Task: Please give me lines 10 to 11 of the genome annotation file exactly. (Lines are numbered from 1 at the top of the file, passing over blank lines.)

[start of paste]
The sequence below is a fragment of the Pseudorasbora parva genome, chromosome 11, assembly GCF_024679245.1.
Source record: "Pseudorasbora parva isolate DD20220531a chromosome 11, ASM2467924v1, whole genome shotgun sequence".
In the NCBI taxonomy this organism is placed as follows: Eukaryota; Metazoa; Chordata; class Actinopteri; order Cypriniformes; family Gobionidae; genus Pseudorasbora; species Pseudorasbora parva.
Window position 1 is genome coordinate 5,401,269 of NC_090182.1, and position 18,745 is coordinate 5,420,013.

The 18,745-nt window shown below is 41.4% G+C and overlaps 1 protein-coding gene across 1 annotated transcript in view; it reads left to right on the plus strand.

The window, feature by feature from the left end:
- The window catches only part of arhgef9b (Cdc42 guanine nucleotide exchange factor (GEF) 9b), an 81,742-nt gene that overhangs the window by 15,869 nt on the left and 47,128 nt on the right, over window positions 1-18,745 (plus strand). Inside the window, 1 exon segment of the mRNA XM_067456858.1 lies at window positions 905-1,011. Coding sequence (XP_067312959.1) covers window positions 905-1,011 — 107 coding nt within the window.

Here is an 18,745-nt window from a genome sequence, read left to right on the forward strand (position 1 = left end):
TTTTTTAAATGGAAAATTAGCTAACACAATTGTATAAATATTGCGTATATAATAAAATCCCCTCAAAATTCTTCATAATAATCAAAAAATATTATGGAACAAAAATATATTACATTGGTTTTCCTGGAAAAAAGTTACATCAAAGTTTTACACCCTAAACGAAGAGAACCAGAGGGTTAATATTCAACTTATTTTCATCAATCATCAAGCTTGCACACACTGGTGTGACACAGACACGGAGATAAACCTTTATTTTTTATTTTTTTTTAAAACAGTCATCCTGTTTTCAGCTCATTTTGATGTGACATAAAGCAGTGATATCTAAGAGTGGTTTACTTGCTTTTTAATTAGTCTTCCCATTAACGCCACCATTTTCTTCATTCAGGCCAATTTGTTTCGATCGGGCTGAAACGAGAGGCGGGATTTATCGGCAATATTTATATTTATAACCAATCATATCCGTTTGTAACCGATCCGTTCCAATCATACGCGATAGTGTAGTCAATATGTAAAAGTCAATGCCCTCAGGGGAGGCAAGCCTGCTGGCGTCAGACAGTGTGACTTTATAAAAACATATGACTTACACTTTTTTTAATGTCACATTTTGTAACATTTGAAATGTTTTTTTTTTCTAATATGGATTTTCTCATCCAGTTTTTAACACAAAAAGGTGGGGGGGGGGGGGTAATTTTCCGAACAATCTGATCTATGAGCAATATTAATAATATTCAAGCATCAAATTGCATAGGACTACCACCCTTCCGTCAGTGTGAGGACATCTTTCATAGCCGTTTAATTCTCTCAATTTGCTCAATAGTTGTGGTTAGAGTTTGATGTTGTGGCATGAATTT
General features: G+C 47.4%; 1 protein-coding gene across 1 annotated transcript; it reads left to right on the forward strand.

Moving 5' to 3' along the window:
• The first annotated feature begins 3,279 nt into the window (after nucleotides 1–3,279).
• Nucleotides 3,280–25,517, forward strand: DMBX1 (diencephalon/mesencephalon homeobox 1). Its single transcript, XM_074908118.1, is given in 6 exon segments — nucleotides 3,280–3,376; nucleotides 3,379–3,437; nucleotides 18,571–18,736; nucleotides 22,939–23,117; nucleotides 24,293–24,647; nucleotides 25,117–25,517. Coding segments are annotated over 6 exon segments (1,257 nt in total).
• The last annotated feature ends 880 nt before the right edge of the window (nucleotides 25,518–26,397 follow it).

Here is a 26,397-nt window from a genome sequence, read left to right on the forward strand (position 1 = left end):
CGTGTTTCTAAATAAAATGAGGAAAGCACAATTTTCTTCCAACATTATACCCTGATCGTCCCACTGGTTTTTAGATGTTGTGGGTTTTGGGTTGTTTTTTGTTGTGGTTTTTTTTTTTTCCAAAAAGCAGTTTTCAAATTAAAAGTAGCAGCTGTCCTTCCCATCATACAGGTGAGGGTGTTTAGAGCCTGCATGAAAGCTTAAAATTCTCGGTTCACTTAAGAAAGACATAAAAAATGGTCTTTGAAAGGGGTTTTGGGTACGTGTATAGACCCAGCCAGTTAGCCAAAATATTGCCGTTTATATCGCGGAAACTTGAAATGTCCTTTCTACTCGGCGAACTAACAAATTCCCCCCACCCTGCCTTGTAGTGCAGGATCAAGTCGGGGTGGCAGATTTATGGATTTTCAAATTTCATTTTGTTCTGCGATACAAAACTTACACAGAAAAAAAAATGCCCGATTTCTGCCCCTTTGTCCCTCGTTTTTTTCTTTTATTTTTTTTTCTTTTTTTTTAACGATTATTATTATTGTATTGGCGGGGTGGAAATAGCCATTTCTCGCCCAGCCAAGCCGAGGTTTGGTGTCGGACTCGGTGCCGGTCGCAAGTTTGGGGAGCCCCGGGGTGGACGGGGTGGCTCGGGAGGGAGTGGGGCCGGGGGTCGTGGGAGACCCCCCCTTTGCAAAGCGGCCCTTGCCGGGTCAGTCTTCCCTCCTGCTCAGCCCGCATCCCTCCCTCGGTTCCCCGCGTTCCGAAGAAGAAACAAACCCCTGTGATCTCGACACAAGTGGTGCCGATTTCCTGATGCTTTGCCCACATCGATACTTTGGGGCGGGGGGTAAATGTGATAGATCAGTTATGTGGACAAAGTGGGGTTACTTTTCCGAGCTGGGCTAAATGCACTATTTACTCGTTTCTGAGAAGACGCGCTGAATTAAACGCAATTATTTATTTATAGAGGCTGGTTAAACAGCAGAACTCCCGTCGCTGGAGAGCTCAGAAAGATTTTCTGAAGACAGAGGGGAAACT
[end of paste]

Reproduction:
General features: G+C 47.4%; 1 protein-coding gene across 1 annotated transcript; it reads left to right on the forward strand.

Moving 5' to 3' along the window: